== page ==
• Mises was born in 1881 in my hometown of Lvov, in what is now Ukraine. He emigrated from Eastern Europe to New York in 1940 and became perhaps the most thoroughgoing American defender of laissez-faire capitalism. Years later Milton Friedman would recount a story about the first meeting of the Mont Pelerin Society, held in 1947. The group was meant to bring together what Europeans would call liberal intellectuals and what Americans would describe as libertarians. As Friedman recalled, “We were discussing the distribution of income, and whether you should have progressive income taxes. Some of the people there were expressing the view that there could be a justification for it.” Furiously and famously, Mises declared, “You’re all a bunch of socialists!” and stormed out. Much like Rand with rent control, Mises felt that once income distribution is on the table, the jig is basically up. It simply becomes a matter of haggling over how much socialism there is.
    • Michael Malice, The New Right: A Journey into the Fringe of American Politics (2019)

See also

Social and political philosophers
Classic AristotleMarcus AureliusChanakyaCiceroConfuciusMozi LaoziMenciusMoziPlatoPlutarchPolybiusSeneca the YoungerSocratesSun TzuThucydidesXenophonXun Zi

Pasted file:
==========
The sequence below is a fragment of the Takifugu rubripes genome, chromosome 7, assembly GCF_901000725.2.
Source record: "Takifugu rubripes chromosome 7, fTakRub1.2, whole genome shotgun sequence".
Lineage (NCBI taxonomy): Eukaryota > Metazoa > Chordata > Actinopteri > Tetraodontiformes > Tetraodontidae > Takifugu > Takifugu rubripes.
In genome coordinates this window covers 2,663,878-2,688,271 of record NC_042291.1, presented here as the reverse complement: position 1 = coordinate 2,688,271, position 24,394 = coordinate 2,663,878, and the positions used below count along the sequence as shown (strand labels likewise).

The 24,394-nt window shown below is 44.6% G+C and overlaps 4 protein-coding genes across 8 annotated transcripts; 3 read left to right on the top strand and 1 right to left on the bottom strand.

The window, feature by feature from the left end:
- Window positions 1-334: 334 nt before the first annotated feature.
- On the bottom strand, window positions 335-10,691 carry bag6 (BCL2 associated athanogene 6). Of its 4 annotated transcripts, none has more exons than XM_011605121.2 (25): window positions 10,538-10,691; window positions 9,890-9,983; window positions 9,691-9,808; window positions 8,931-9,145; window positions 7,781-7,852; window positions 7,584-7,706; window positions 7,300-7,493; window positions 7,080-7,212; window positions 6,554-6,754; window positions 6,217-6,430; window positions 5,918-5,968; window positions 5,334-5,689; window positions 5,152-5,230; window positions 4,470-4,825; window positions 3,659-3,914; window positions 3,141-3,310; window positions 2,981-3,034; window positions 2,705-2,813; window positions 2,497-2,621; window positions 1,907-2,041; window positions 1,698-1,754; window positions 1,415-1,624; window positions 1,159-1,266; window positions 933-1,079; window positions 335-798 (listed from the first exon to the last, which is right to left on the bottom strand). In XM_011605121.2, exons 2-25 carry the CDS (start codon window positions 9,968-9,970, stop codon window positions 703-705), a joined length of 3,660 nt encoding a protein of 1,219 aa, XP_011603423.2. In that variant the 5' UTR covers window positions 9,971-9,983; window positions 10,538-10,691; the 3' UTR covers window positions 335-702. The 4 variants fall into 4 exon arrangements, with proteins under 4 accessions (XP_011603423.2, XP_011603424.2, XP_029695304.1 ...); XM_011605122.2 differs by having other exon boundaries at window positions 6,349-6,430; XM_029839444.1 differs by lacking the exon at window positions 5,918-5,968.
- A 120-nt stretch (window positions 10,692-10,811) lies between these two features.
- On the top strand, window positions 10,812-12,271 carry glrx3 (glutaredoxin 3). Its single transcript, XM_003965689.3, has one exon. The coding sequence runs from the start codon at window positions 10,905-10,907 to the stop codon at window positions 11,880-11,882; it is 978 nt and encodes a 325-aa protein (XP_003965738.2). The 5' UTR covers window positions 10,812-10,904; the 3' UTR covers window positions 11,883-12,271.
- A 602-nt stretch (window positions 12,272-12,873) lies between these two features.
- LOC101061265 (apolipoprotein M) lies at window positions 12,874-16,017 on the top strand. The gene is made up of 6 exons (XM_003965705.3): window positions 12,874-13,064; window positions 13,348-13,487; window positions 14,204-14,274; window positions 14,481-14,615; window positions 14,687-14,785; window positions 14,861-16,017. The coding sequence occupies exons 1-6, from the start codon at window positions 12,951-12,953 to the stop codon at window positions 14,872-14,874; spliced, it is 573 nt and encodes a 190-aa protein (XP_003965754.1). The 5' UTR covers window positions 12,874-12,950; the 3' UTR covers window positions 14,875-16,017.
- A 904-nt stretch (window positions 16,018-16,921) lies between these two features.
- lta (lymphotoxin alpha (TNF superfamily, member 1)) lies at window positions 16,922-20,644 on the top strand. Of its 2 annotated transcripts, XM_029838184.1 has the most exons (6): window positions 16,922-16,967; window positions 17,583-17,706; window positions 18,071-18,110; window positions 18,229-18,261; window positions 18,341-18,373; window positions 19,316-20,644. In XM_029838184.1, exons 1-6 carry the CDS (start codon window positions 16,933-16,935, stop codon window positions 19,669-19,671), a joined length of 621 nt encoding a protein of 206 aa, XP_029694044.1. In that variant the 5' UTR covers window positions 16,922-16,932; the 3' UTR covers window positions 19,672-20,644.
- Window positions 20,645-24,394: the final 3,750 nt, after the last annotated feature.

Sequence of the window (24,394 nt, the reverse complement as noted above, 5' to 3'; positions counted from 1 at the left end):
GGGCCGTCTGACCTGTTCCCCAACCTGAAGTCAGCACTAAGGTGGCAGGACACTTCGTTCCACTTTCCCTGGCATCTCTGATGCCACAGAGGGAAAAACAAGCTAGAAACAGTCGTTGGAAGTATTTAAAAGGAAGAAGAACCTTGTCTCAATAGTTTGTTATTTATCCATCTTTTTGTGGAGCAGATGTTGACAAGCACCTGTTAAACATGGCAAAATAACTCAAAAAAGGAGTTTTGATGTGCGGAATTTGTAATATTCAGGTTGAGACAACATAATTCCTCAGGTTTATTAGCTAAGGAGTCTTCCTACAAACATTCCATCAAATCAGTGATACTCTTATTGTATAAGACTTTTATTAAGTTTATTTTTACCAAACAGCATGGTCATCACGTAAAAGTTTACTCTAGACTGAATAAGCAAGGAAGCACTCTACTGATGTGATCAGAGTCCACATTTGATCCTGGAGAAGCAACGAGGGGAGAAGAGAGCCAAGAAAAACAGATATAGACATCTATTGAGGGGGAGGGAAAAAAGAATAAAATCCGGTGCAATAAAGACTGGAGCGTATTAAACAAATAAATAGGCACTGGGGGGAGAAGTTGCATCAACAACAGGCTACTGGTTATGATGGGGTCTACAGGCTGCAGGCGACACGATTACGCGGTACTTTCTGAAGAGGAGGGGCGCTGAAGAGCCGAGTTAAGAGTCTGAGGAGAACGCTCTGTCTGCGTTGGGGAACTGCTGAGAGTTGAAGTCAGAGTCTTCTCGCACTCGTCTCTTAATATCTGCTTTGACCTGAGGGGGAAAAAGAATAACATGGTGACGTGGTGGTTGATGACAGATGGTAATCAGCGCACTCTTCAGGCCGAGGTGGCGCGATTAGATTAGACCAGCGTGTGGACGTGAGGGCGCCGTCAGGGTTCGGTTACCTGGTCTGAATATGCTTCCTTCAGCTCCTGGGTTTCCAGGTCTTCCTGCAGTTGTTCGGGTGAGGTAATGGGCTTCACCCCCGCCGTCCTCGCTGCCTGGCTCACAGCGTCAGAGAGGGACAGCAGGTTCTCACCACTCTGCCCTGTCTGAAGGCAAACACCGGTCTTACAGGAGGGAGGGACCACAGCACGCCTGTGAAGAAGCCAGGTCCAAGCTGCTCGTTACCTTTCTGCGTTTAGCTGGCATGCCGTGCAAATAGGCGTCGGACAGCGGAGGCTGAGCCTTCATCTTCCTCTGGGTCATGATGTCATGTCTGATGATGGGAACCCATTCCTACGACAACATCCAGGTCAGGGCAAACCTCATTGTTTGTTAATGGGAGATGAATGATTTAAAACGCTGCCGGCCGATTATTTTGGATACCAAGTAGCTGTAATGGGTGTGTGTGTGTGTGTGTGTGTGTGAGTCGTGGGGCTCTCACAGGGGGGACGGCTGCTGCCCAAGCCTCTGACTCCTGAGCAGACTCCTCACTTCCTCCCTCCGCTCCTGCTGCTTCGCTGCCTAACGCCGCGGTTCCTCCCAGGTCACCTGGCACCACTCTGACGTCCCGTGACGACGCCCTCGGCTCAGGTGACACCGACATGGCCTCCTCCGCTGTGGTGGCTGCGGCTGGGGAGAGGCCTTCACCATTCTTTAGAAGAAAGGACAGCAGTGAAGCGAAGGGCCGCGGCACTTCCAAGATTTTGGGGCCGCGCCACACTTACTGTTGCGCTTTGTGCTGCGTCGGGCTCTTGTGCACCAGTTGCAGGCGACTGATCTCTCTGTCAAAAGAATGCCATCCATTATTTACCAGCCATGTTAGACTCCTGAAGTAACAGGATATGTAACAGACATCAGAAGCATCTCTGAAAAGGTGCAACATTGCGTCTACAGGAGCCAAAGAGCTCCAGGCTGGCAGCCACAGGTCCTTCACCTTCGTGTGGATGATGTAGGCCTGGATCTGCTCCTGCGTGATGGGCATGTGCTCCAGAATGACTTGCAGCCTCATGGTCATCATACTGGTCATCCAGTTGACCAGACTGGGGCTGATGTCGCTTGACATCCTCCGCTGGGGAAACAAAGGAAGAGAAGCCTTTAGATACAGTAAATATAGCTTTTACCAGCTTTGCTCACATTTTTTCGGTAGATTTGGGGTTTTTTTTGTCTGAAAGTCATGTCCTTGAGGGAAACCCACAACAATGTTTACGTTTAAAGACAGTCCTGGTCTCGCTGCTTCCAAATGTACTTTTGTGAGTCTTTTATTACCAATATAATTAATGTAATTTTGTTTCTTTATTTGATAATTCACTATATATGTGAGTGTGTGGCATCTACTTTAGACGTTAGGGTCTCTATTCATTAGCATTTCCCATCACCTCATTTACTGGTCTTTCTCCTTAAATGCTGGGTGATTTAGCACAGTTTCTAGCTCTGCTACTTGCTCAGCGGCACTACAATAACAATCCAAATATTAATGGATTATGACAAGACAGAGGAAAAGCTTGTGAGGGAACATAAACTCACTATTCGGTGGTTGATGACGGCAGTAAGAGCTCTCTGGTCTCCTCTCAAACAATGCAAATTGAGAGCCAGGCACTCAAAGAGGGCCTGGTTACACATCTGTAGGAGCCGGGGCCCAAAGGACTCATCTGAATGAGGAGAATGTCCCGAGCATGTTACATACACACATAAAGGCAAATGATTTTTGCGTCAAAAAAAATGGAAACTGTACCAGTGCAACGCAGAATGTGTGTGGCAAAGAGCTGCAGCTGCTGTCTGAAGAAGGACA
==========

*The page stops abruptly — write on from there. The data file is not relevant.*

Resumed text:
Conservative de BenoistBolingbrokeBonaldBurkeBurnhamCarlyleColeridgeComteCortésDurkheimDávilaEvolaFichteFilmerGaltonGentileHegelHeideggerHerderHobbesHoppeHumede JouvenelJüngerKirkvon Kuehnelt-LeddihnLandde MaistreMansfieldMoscaOakeshottOrtegaParetoPetersonSantayanaSchmittScrutonSowellSpenglerStraussTaineTocqueville • VicoVoegelinWeaverYarvin
Liberal ArendtAronBastiatBeccariaBenthamBerlinBoétieCamusCondorcetConstantDworkinEmersonErasmusFranklinFukuyamaHayekJeffersonKantLockeMachiavelliMadisonMaineMillMiltonMenckenMisesMontaigneMontesquieuNietzscheNozickOrtegaPopperRandRawlsRothbardSadeSchillerSimmelSmithSpencerSpinozade StaëlStirnerThoreauTocquevilleTuckerVoltaireWeberWollstonecraft
Religious al-GhazaliAmbedkarAugustine of HippoAquinasAugustineAurobindoCalvinChestertonDanteDayanandaDostoyevskyEliadeGandhiGirardGregoryGuénonJesusJohn of SalisburyJungKierkegaardKołakowskiLewisLutherMaimonidesMalebrancheMaritainMoreMuhammadMüntzerNiebuhrOckhamOrigenPhiloPizanQutbRadhakrishnanShariatiSolzhenitsynTaylorTeilhard de ChardinTertullianTolstoyVivekanandaWeil
Socialist AdornoAflaqAgambenBadiouBakuninBaudrillardBaumanBernsteinButlerChomskyde BeauvoirDebordDeleuzeDeweyDu BoisEngelsFanonFoucaultFourierFrommGodwinGoldmanGramsciHabermasKropotkinLeninLondonLuxemburgMaoMarcuseMarxMazziniNegriOwenPaine RortyRousseauRussellSaint-SimonSartreSkinnerSorelTrotskyWalzerXiaopingŽižek